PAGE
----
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From the question on page 1192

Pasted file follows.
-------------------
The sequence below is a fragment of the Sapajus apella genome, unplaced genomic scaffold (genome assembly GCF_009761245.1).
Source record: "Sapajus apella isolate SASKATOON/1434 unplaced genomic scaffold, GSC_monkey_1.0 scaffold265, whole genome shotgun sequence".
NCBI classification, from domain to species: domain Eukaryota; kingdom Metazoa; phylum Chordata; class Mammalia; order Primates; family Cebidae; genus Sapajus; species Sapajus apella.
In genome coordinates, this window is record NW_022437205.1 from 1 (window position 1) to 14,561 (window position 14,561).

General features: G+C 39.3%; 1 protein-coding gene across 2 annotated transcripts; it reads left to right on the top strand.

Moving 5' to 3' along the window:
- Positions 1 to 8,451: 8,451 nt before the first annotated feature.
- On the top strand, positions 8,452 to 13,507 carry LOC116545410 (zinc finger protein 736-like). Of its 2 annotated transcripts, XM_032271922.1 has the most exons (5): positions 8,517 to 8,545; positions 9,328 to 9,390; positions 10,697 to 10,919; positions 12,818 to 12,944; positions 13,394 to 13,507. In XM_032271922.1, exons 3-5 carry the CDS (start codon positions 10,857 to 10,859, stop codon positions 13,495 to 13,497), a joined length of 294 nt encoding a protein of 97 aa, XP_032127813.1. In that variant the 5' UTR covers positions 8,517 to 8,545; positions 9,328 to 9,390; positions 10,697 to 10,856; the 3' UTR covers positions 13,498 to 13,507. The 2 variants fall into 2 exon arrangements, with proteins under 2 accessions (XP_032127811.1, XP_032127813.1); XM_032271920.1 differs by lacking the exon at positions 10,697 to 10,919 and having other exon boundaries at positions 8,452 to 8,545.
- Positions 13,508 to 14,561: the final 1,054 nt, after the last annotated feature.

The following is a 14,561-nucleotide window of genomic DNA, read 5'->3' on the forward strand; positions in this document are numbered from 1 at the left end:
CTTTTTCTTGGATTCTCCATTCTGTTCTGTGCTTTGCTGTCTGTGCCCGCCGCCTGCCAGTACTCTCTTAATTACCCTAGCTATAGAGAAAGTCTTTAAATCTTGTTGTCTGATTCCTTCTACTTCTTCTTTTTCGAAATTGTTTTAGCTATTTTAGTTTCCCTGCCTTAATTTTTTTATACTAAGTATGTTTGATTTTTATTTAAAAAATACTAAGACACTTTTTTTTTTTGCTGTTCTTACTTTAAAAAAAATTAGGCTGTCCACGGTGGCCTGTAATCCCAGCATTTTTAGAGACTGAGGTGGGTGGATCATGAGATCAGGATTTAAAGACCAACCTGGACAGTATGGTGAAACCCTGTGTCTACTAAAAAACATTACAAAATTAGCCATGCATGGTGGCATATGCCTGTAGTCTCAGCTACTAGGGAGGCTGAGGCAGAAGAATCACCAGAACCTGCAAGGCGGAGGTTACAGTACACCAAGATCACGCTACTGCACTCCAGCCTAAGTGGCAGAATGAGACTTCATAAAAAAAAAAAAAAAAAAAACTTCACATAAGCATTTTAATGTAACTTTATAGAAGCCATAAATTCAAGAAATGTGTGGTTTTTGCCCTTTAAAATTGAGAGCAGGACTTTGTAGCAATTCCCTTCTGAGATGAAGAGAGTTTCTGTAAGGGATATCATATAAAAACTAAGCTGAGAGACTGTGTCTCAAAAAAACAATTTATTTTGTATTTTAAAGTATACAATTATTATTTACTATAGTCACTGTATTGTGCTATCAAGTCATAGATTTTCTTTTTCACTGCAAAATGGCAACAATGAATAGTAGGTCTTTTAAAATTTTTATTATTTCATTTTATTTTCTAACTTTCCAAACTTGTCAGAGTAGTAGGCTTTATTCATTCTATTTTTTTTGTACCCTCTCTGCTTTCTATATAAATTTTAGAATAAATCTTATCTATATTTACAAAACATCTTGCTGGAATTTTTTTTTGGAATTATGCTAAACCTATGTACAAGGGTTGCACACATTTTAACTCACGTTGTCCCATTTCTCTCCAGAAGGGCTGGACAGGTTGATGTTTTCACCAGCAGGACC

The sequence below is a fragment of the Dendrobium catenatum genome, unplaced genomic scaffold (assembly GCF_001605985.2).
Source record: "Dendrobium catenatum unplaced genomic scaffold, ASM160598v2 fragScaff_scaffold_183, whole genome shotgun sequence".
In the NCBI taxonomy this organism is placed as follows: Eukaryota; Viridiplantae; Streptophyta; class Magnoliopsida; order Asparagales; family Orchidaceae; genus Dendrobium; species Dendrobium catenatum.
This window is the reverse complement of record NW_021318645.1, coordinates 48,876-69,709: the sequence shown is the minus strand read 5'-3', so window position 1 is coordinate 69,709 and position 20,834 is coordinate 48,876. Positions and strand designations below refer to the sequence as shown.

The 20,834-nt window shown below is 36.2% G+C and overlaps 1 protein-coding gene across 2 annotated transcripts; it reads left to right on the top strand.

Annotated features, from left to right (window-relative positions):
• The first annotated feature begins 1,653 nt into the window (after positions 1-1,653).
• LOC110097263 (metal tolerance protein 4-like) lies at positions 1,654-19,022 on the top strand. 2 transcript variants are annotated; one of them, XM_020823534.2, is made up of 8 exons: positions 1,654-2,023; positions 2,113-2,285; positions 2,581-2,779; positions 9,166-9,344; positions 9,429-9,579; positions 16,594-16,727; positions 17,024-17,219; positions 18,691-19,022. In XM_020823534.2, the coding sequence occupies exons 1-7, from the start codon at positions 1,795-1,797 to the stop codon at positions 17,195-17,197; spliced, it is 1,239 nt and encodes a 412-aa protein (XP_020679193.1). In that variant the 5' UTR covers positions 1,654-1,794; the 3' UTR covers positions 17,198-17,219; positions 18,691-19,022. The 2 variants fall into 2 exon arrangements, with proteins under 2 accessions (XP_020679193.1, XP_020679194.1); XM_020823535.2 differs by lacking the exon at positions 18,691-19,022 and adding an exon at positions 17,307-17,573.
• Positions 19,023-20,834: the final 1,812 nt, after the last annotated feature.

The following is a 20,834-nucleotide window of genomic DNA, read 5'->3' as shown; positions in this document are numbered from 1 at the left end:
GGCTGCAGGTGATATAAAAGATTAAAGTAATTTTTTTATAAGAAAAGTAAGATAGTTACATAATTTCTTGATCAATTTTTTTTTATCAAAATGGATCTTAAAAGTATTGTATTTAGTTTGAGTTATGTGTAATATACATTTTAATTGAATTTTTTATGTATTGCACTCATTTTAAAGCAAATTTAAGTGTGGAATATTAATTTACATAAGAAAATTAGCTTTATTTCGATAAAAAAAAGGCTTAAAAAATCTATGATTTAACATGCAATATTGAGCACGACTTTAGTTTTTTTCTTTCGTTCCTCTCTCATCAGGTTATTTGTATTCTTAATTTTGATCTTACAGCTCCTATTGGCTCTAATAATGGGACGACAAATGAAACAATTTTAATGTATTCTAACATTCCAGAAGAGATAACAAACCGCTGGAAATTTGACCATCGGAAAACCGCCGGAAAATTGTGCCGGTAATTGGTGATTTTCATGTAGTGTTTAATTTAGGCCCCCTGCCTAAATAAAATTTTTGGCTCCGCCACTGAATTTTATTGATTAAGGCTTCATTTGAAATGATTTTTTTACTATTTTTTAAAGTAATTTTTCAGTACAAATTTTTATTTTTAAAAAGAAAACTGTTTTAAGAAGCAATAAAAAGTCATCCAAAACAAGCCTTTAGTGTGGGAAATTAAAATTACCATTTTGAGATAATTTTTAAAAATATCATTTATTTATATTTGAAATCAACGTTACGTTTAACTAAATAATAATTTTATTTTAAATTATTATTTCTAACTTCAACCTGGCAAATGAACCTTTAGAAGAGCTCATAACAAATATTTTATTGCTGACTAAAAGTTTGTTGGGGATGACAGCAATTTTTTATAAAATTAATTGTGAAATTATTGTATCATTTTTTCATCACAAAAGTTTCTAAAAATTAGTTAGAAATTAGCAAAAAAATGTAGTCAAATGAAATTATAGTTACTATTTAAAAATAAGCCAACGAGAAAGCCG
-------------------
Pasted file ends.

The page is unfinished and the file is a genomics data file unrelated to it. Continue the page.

The pathological result of the rectal lesion is heterotopic gastric mucosa, which has been reported throughout all the gastro-intestinal tract, but is rare in the rectum with about 40 cases reported in the literature.1–3 The most common presentation is rectal bleeding. Other, less frequent, presenting symptoms are perineal ulceration, anal pain, tenesmus, abdominal pain and melena. Heterotopic tissue can also be discovered incidentally during colonoscopy for colorectal cancer screening, anaemia or irritable bowel syndrome.3 Treatment modalities include H2 blockers, intrarectal alkalines, proton pump inhibitors, ablation or fulguration and surgical excision. Endoscopic mucosal resection has also been described in a few cases.4 This case confirms that endoscopic resection represents a safe and effective method for a definitive treatment of heterotopic gastric mucosa in the rectum. It should be considered as a first-line therapeutic strategy, leaving surgical resection only for those cases in which treatment fails.